This week, American pharmaceutical innovators delivered a new miracle of human ingenuity: Less than twelve months since the coronavirus arrived, Pfizer Inc. announced a vaccine exceeding 90% effectiveness.
It shouldn’t surprise anyone that the private U.S. pharmaceutical sector led the way in bringing that miracle to the world, just as it has for decades. As we’ve often highlighted – but which cannot be emphasized enough – the U.S. accounts for fully two-thirds of all new drugs introduced to the world, even though we’re just 4% of the world’s population and 25% of the world’s economy. We introduce as many new drugs as the rest of the world combined.
That astonishing number didn’t occur by accident or coincidence. Rather, it results directly from America’s tradition of market-based incentives and strong intellectual property (IP) protections for those innovators. Whereas other advanced economies that practice socialized medicine and impose price controls inevitably experience drug shortages and less innovation, Americans consumers can access the full panoply of new drugs that our domestic innovators create each year.
As the results of a new nationwide survey released by CFIF confirm, the American public overwhelmingly understands that cause/effect relationship, and wants to preserve it.
In the poll conducted by Public Opinion Strategies for CFIF, voters across all parties, by a 70% to 30% supermajority, prefer that the federal government provide oversight and incentives to health care and pharmaceutical innovators, rather than have government bureaucrats set prices and micromanage health care policy.
In other words, by more than two-to-one, American voters prefer a guiding hand to a heavy governmental fist.
And that’s precisely the market-based system that incentivized Pfizer’s vaccine breakthrough, as noted enthusiastically by The Wall Street Journal:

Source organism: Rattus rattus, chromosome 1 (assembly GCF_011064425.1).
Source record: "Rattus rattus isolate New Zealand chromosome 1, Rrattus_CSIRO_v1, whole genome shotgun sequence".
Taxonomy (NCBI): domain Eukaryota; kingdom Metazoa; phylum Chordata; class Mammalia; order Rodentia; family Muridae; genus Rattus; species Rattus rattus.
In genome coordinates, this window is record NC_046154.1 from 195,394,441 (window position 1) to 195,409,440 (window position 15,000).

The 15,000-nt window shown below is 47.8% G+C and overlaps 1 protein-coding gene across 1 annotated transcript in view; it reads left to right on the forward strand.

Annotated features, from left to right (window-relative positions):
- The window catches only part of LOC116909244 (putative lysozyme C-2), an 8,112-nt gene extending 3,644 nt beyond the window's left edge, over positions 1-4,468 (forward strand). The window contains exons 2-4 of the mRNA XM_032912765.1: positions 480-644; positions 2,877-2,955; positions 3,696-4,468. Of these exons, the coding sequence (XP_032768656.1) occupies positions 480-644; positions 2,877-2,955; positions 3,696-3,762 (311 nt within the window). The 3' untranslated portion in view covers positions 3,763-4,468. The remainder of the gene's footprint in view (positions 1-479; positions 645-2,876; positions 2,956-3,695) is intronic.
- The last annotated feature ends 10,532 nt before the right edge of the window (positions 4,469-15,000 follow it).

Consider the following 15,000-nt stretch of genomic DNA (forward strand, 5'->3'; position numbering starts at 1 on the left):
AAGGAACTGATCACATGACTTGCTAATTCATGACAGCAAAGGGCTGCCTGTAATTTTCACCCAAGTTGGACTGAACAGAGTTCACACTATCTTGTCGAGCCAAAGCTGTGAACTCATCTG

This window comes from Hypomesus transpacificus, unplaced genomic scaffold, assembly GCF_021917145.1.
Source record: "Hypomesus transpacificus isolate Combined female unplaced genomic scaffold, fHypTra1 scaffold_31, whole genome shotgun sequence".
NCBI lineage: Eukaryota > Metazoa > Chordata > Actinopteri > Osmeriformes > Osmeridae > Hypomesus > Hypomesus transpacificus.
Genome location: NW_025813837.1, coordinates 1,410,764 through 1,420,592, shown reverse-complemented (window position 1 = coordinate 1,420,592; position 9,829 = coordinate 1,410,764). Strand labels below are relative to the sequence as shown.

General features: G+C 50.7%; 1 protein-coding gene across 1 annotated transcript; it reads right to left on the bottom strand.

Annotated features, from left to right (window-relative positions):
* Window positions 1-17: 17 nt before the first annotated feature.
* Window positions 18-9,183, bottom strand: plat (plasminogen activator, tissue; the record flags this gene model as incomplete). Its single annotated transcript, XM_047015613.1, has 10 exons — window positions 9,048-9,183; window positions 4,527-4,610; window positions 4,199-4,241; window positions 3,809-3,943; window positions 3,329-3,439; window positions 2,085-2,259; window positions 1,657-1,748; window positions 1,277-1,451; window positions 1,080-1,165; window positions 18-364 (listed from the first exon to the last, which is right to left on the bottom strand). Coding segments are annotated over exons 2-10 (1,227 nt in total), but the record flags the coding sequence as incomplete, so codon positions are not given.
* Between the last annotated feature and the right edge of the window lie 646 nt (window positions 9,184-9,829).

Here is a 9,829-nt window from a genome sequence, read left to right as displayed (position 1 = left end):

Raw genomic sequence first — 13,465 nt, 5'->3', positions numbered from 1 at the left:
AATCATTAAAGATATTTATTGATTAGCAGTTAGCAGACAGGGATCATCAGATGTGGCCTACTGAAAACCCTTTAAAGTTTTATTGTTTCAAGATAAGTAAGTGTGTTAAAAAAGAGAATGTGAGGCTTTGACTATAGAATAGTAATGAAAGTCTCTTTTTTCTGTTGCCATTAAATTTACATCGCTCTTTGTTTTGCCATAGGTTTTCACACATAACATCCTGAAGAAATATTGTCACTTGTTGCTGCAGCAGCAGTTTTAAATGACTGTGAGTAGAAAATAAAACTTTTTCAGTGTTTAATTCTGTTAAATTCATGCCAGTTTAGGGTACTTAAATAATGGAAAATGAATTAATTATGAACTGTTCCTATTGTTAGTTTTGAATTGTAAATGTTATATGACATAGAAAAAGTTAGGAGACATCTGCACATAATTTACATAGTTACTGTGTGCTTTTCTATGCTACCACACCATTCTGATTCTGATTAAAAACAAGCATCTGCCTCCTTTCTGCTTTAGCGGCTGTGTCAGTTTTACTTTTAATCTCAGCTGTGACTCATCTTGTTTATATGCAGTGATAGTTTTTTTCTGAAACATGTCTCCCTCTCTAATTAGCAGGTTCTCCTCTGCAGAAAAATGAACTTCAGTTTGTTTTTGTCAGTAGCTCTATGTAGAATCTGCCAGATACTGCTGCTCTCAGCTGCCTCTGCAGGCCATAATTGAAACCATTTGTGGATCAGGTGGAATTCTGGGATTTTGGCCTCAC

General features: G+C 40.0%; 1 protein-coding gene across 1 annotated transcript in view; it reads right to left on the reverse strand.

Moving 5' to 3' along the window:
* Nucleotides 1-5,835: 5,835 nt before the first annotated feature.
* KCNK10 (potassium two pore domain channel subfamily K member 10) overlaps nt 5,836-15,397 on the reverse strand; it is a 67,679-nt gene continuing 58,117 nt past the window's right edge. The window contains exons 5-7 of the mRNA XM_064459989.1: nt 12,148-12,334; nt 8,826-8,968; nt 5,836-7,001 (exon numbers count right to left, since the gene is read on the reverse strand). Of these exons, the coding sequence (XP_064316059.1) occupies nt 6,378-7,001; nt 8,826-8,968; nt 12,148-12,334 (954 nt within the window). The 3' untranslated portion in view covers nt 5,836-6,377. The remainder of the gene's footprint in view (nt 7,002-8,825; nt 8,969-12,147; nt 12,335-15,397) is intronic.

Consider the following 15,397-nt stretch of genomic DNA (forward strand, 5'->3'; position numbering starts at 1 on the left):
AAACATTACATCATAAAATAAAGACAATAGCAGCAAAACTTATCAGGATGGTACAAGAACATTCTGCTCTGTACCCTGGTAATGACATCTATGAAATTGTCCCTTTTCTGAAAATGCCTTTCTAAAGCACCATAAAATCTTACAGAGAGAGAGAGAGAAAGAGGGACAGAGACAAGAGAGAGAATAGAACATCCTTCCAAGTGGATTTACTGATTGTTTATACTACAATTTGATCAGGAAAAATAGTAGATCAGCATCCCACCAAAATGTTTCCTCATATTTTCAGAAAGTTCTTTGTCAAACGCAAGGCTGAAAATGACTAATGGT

The apparent breakthrough is a credit to the innovative capacity of the private pharmaceutical industry. Pfizer has developed the vaccine using its own capital. That requires making a return on investment, which the politicians in both parties should keep in mind when they promise price controls on drugs. That would mean fewer resources to tackle the next coronavirus or deadly disease.
In other words, America’s system of market incentives, rather than socialized medicine or price control regimes, fueled this remarkable achievement.
Moreover, Pfizer’s vaccine trial results thus far exceeds performance expectations and comparable disease vaccines. The U.S. Food and Drug Administration (FDA) generally requires a 50% effectiveness rate in order to consider expedited approval, while European officials have expressed willingness to approve vaccines even below 50% effectiveness. In fact, common influenza vaccines typically top out between 30% and 60% effectiveness. Pfizer’s vaccine, however, has apparently achieved an incredible 90% effectiveness.
Just as importantly, no significant safety concerns have emerged during testing of Pfizer’s new vaccine, boosting the likelihood of rapid approval and distribution.
Meanwhile, on the same day that Pfizer announced its breakthrough vaccine, federal regulators also approved emergency use of a new coronavirus treatment developed by Eli Lilly & Co., which has proven effective in preventing confirmed cases from becoming serious or life-threatening. Markets skyrocketed to new record territory on the news, as it offers promise that our economy might soon reaccelerate to the full speed that we reached before the pandemic unexpectedly hit.
Taken as a whole, this week’s news provides just the latest testament to the value of America’s world-leading pharmaceutical sector. Outside of the U.S. military, few institutions can claim as many lives saved and improved over the years and decades as our domestic drug innovators.
In turn, that reflects America’s deliberate choice to elevate free market incentives and strong intellectual property protections over heavy-fisted government regulation and suffocating drug price controls.
Our system has provided this latest welcome pharmaceutical miracle, and it’s critical that our political leaders recognize this cause-and-effect relationship, lest we make future miracles less likely by opting for pharmaceutical and health care policies that have invariably failed everywhere else they’ve been attempted.
Reprinted with Permission from - Center for Individual Freedom by - Timothy H. Lee